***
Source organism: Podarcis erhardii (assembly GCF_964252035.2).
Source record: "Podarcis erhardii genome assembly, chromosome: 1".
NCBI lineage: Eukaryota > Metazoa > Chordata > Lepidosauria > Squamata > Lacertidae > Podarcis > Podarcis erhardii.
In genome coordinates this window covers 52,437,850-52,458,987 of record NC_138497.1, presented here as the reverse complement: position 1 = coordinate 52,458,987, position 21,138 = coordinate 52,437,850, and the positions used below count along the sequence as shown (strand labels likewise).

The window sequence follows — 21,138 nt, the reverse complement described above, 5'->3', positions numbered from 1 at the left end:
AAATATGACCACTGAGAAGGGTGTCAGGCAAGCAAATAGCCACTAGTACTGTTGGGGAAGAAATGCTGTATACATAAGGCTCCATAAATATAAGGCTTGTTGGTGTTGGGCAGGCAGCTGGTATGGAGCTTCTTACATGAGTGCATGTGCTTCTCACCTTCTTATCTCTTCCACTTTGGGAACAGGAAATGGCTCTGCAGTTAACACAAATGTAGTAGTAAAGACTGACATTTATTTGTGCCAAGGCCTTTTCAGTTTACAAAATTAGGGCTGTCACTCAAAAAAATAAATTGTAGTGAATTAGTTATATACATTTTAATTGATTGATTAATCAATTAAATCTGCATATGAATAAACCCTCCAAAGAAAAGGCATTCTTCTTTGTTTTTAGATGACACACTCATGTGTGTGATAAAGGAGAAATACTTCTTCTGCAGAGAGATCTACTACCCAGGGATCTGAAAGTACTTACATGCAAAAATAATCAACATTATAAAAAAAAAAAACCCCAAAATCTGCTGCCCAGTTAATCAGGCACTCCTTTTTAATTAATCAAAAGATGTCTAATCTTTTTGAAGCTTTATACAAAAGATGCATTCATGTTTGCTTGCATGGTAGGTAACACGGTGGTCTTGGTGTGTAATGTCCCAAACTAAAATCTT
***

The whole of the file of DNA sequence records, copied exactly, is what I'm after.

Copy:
Source organism: Podarcis erhardii (assembly GCF_964252035.2).
Source record: "Podarcis erhardii genome assembly, chromosome: 1".
NCBI lineage: Eukaryota > Metazoa > Chordata > Lepidosauria > Squamata > Lacertidae > Podarcis > Podarcis erhardii.
In genome coordinates this window covers 52,437,850-52,458,987 of record NC_138497.1, presented here as the reverse complement: position 1 = coordinate 52,458,987, position 21,138 = coordinate 52,437,850, and the positions used below count along the sequence as shown (strand labels likewise).

The window sequence follows — 21,138 nt, the reverse complement described above, 5'->3', positions numbered from 1 at the left end:
AAATATGACCACTGAGAAGGGTGTCAGGCAAGCAAATAGCCACTAGTACTGTTGGGGAAGAAATGCTGTATACATAAGGCTCCATAAATATAAGGCTTGTTGGTGTTGGGCAGGCAGCTGGTATGGAGCTTCTTACATGAGTGCATGTGCTTCTCACCTTCTTATCTCTTCCACTTTGGGAACAGGAAATGGCTCTGCAGTTAACACAAATGTAGTAGTAAAGACTGACATTTATTTGTGCCAAGGCCTTTTCAGTTTACAAAATTAGGGCTGTCACTCAAAAAAATAAATTGTAGTGAATTAGTTATATACATTTTAATTGATTGATTAATCAATTAAATCTGCATATGAATAAACCCTCCAAAGAAAAGGCATTCTTCTTTGTTTTTAGATGACACACTCATGTGTGTGATAAAGGAGAAATACTTCTTCTGCAGAGAGATCTACTACCCAGGGATCTGAAAGTACTTACATGCAAAAATAATCAACATTATAAAAAAAAAAAACCCCAAAATCTGCTGCCCAGTTAATCAGGCACTCCTTTTTAATTAATCAAAAGATGTCTAATCTTTTTGAAGCTTTATACAAAAGATGCATTCATGTTTGCTTGCATGGTAGGTAACACGGTGGTCTTGGTGTGTAATGTCCCAAACTAAAATCTT